When parents and caregivers misuse alcohol and/or other drugs, children are often denied basic necessities such as food, water and shelter, and may lack adequate supervision and medical care.

Centacare’s Kids in Focus service works in partnership with families to increase parenting capacity, minimise harm caused by substance misuse, and create safe home environments.

Many parents have never known a nurturing, stable environment and often do not allow themselves to see the impact of their drug use on their children.

This can include a lack of play and educational opportunities, unrealistic expectations of the child – including the responsibility for caring for other siblings – developmental delays and mental health.

Parents and caregivers may be more susceptible to substance misuse if they have experienced intergenerational and complex trauma including mental health, family violence and homelessness.

“ It’s tough out there; some people have a really rough ride and their parenting capacity is challenged through their own experiences,’’ said Jan (pictured), a Family Worker with KIF.

“We look at the complexities that sit under the substance misuse to change their children’s inheritance map.

“Regardless of where a parent is at, my experience is parents want to be the best they can be. They love their kids but unfortunately life is such that things get in the way and drugs are one of them.’’

In 2020/2021, KIF supported 101 clients in 32 families. Statistics show:

  • More than 90 per cent of clients reduced their level of AOD misuse
  • 82 per cent of parents demonstrated an increased awareness of the impact of their substance use and the risk this poses to children
  • 90 per cent of children engaged with KIF experienced increased opportunities which have provided them with support to reach their life domains
  • 82 per cent of households improved family functioning

“KIF is unique in that it’s a parenting program with an AOD focus but without the stigma families often feel accessing an AOD service,’’ said Jenny Boyle, Acting Manager, Northern Family Support Programs.

“We can work with families for 18 to 24 months which gives us a real opportunity to forge strong relationships with parents.

“We role model what a good, positive relationship can look like for the families which they can take with them into future relationships.’’

Get involved – National Child Protection Week | #ncpw #ncpw21 #playyourpart

This year’s National Child Protection Week (5-11 September) supports the theme ‘Every child, in every community, needs a fair go’.

In doing this, NAPCAN is hosting a range of webinars to highlight some of the big picture issues around child protection.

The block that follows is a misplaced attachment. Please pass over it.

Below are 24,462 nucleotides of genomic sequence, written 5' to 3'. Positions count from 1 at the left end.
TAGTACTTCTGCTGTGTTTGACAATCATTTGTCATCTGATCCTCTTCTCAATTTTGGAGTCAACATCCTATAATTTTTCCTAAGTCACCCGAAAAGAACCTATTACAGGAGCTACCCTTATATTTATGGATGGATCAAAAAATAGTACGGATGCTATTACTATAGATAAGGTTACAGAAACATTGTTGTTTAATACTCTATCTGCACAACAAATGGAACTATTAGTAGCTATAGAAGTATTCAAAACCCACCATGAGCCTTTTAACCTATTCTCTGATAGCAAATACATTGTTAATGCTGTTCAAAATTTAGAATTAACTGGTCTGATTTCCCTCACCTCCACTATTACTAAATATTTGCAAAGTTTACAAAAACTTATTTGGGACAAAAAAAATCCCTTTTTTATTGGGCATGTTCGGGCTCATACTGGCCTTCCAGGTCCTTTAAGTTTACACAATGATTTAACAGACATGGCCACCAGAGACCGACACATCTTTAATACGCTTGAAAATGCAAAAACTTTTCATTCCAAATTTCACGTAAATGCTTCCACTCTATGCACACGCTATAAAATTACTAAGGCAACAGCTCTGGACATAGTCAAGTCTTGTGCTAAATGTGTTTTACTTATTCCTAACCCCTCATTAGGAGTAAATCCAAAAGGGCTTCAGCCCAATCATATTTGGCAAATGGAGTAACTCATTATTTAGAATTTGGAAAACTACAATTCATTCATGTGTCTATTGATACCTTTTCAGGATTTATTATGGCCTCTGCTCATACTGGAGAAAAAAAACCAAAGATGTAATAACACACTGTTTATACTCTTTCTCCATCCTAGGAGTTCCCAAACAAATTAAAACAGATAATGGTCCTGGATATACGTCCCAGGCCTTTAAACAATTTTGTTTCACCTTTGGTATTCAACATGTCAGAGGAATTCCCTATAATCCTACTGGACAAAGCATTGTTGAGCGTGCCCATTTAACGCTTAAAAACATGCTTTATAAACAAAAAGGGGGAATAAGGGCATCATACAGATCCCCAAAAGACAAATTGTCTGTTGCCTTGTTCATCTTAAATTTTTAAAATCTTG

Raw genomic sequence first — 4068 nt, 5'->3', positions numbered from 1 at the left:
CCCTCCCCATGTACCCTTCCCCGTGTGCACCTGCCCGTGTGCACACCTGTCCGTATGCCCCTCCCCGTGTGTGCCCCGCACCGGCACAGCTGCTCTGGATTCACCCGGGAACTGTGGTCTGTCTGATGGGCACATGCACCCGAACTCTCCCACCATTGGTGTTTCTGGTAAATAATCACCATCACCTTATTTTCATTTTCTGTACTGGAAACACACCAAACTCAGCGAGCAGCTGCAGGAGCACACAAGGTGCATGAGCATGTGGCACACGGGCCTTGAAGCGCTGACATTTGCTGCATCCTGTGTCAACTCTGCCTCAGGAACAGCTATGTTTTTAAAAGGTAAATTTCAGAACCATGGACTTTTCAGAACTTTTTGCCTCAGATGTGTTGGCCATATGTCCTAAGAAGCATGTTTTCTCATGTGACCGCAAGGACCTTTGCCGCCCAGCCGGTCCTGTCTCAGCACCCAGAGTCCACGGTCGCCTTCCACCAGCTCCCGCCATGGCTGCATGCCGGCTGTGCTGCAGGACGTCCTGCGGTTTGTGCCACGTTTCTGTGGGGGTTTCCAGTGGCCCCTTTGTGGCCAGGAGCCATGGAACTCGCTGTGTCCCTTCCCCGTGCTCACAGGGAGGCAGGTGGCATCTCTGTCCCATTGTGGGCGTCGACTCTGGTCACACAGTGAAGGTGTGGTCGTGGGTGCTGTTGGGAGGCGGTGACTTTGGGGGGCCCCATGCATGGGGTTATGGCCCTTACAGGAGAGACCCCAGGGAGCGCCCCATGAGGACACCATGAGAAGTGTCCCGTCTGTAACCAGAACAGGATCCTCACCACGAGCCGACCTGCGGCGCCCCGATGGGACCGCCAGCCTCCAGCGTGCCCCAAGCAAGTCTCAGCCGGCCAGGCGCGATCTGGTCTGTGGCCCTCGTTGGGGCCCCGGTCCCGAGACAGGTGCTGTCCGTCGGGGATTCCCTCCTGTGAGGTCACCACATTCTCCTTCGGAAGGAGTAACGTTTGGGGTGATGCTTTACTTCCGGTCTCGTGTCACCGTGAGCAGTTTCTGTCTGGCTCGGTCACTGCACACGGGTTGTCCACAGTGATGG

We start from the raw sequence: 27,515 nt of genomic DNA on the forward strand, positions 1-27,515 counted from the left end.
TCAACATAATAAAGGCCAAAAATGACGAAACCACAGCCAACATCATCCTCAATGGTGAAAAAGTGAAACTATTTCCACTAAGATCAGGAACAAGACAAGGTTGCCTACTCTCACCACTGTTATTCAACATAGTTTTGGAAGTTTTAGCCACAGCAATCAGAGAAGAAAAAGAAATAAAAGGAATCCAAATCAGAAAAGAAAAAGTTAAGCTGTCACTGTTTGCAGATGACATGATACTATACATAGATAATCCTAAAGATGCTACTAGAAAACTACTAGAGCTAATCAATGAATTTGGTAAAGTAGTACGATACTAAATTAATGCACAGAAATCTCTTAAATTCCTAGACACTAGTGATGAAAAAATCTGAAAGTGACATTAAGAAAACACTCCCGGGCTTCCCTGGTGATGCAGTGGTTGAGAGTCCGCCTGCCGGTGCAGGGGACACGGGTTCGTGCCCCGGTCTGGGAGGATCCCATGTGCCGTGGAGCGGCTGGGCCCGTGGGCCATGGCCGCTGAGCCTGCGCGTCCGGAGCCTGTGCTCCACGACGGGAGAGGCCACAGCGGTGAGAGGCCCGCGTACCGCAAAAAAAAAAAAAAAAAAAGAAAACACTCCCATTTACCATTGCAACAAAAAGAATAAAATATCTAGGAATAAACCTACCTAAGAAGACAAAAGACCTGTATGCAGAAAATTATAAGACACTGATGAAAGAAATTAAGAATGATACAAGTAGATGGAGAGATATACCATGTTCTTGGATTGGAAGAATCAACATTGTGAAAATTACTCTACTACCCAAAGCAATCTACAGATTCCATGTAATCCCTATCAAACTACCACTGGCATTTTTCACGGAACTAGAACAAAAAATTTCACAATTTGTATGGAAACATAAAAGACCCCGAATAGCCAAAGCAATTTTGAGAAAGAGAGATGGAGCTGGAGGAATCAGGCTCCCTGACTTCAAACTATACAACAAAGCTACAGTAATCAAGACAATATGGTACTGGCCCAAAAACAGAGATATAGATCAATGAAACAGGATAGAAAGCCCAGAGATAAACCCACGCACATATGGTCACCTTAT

In the coming days, we will contribute to these discussions across our social platforms by sharing the thoughts of Centacare staff who support children and young people.

The discussions kicked off on Father’s Day yesterday with volunteer Andrew Day’s plea to dads to “be a bother”.

The phrase has become a catchcry at Dad’s Business HQ at Elizabeth Downs, where Andrew volunteers every Tuesday.

The father-of-four turned to Dad’s Business six years ago as he sought to rebuild his familial relationships.

Such is Andrew’s belief in the program, he joined Centacare as a volunteer earlier this year in a bid to play a part in helping fellow dads in the north overcome personal and parenting challenges. Meet Andrew HERE.

Collective thinking about how we keep children and safe well is critical. Providing every family and community with the robust system of supports they need, has tremendous power to build critical relationships between children and caring adults.

​​​​​​​#ncpw #ncpw21 #PlayYourPart

Dad’s Business volunteer Andrew Day has a simple message for fathers today: Be a bother!

The father-of-four is urging dads to reach out for help if they are grappling with challenges and falling short of their own expectations as a parent.

“Don’t let things get worse just because you don’t want to be a bother,’’ Andrew said.

“There is strength in leaning on one another for support so you can be there for your kids.

“For dads learning to parent without a father figure, sharing the load is even more important.’’

Andrew was just 12 when he lost his father, a watermaster in the Riverland, to illness.

“Dad worked nine to five but then he’d be on call, so quite often he’d be out flooding paddocks all night before leaving for work again at six in the morning,’’ he said.

“It was rare to spend time with him.’’

When Andrew became a father at 18, his vision was clear: “I didn’t want to become the dad who doesn’t know his kids.